Sunday 20 July 2014

Cambodia Day 4 (Phnom Penh) : Royal Palace + Tuol Sleng Genocide Museum (S-21)

5D4N Cambodia Feb 2014 : Phnom Penh

I realised Cambodia focus greatly on their services line which boosts their tourism sector. Tourists can plan their itinerary and book tuktuk services online before the trip. Convenient! Fast! Good attitude! Helpful! Comes with reasonable prices! *thumbs up* #neighbourcountrypleaselearnok

We booked our driver for around 6 hours today for 3 places: Royal Palace, Toul Sleng Genocide Museum (S-21) and Russian Market including our dessert break at Toto cafe. He quoted us U$15.

Royal Palace

Preah Timeang Tevea Vinicchay : The Throne Hall

The Throne Hall was built in 1866 to serve as the residence for King of Cambodia and as a venue for diplomatic and other official meeting in the past. It was a symbol of the Kingdom. Today, it is served as a place for religious and royal ceremonies (such as royal weddings).

front view

Hor Samrith Phimean also know as the ‘Bronze Palace’

Preah Reach Damnak Chan - currently houses the administrative offices of the Royal Palace.

Silver Pagoda (Wat Preah Keo Morokat - The Temple of Emerald Buddha)

Within the same walled compound, Silver Pagoda sits next to the Royal Palace only separated by a walkway. The floor was laid with solid silver tiles and hence came the name. This is the place where the King and the monks gather for religious topics. Unlike other pagodas, there is no monks live at this pagoda.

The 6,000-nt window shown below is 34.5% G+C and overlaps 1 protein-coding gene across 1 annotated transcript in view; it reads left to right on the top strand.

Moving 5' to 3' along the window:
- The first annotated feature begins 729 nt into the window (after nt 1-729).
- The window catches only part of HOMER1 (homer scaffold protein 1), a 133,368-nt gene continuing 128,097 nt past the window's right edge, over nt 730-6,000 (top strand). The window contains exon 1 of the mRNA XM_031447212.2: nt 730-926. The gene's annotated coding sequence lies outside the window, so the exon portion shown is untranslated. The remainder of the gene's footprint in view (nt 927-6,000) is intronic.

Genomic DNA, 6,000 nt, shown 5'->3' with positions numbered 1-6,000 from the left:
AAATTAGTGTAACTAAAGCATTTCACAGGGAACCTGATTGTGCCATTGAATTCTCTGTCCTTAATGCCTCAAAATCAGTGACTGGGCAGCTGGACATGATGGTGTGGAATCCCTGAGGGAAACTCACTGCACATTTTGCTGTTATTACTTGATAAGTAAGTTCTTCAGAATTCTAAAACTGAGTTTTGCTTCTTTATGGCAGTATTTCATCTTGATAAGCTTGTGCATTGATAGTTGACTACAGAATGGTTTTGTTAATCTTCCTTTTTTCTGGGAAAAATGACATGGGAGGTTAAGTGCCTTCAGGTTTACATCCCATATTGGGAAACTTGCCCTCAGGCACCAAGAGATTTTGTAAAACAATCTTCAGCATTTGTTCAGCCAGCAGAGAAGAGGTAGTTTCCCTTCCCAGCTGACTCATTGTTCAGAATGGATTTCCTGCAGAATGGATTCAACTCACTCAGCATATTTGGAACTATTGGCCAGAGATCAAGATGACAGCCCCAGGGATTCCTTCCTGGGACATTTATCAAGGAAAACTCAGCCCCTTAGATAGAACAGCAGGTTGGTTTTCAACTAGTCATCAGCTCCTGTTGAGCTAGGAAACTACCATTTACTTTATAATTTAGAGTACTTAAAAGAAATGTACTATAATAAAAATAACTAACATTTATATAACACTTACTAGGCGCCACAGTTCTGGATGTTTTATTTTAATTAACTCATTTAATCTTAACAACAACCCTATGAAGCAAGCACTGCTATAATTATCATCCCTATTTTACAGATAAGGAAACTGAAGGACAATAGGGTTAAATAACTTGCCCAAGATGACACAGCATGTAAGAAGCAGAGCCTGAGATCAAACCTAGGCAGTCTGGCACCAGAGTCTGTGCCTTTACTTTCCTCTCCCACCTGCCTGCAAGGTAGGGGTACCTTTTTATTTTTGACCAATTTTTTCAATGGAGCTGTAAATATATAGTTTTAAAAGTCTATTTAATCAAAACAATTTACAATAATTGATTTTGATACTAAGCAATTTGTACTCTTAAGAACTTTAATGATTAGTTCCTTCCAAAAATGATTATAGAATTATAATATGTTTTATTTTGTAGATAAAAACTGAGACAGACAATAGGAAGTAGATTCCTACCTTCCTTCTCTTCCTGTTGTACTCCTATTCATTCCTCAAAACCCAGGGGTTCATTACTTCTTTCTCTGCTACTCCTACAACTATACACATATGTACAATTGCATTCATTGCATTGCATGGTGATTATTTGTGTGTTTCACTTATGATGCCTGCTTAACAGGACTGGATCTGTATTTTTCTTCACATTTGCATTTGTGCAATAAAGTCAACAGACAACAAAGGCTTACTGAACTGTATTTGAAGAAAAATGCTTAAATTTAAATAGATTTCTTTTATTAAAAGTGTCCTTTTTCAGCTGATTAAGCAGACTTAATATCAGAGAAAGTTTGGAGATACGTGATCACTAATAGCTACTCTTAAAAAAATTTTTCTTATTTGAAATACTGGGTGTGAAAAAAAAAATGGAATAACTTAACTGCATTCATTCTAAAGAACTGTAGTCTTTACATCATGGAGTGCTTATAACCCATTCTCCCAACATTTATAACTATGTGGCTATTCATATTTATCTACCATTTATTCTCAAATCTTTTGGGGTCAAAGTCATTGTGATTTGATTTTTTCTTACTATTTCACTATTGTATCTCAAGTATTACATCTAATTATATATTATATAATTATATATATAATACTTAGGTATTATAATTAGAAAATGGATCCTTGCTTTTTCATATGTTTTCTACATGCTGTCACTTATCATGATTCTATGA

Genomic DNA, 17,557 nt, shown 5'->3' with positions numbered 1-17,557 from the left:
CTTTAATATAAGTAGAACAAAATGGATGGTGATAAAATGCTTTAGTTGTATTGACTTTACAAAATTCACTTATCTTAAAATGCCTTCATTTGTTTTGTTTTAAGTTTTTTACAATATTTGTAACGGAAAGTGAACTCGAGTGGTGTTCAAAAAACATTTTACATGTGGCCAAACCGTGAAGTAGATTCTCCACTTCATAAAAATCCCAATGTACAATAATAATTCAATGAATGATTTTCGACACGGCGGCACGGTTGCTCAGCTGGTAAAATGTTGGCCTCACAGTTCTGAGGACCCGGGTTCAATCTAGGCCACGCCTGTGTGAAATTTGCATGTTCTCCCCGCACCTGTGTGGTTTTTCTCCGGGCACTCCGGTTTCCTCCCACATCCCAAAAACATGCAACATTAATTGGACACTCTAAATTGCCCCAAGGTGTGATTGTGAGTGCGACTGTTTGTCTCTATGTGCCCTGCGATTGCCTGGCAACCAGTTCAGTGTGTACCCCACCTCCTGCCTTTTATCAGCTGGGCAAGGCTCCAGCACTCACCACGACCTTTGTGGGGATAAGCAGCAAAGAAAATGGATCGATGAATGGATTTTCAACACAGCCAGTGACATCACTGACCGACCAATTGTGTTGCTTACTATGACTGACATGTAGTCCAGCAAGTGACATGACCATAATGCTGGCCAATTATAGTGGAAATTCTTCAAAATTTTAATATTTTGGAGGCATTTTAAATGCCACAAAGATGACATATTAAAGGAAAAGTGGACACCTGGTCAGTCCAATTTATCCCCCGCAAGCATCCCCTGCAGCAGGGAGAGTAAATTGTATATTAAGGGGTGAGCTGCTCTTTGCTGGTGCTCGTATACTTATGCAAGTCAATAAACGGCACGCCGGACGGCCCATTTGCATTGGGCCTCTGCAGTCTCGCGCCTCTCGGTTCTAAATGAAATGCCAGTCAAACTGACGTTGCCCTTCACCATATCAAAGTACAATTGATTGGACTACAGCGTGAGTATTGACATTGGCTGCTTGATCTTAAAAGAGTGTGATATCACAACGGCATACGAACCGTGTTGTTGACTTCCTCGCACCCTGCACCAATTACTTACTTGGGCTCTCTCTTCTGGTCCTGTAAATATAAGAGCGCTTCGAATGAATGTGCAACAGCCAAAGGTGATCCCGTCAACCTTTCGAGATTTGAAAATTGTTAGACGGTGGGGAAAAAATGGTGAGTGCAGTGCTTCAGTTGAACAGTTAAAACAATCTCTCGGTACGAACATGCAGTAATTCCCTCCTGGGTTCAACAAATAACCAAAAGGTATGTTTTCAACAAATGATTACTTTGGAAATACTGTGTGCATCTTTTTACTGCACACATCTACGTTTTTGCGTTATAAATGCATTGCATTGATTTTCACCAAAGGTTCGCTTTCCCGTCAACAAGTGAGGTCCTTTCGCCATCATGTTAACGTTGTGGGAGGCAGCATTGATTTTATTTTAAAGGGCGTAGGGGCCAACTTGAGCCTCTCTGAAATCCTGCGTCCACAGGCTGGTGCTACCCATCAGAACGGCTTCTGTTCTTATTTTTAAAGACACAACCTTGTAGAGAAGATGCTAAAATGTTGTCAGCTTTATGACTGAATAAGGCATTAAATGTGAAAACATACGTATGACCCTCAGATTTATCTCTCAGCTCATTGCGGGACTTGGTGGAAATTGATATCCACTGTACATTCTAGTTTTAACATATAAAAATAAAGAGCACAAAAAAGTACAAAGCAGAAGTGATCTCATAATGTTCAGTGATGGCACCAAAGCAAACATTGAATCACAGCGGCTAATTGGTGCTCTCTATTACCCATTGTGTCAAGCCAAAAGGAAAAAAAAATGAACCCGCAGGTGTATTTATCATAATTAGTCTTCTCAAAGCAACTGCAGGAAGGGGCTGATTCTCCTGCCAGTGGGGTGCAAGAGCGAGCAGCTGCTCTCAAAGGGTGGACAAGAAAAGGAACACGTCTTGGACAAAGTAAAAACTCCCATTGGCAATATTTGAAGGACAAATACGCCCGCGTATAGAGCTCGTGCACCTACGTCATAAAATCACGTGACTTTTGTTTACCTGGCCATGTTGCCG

Ramayana Frescoes

Silver Pagoda and Royal Palace are separated by this walls that is covered with stunning frescoes painting depicting Reamker stories but is fading away due to neglected care.

Stupa - hemispherical structure containing the ashes of HM King Suramarit and HM Queen Kossomak 

Statue of HM King Norodom Equestrian statue of the King Norodom.

Model of Angkor Wat

Royal Palace and Silver Pagoda
Address: Samdech Sothearos Boulevard, 2 km from Wat Phnom
Admission Price: U$6.50/pax
 Opening hours: Daily 7:30am-11:00am / 2:00pm-5:00pm.

Toul Sleng Genocide Museum (S-21) 

Tuol Sleng (in Khmer) 
"Hill of the Poisonous Trees"

We visited the place where it was known as one of the bloodiest genocide in history happened between 1975 to 1979.

Chronology of Cambodia

Khmer Rouge is the communist party of Kampuchea in Cambodia. After they have won Cambodia Civil War, they have turned Toul Sleng which previously was a high school into a detention/torture/interrogation facility. They have renamed to S-21 which stands for "Security Prison 21". The prisoners were those who against them during the war.

The classrooms were divided up into tiny cells to serve as prison or torture chambers.

The rooms were divided into small cell by brick walls or wooden separators. 

Above were the 10 strict regulation that the prisoners must follow.

Photographs of victims were killed by torture and execution. They even have the display of the instruments used during the interrogation.

Extensive records of stories or confession from victims themselves.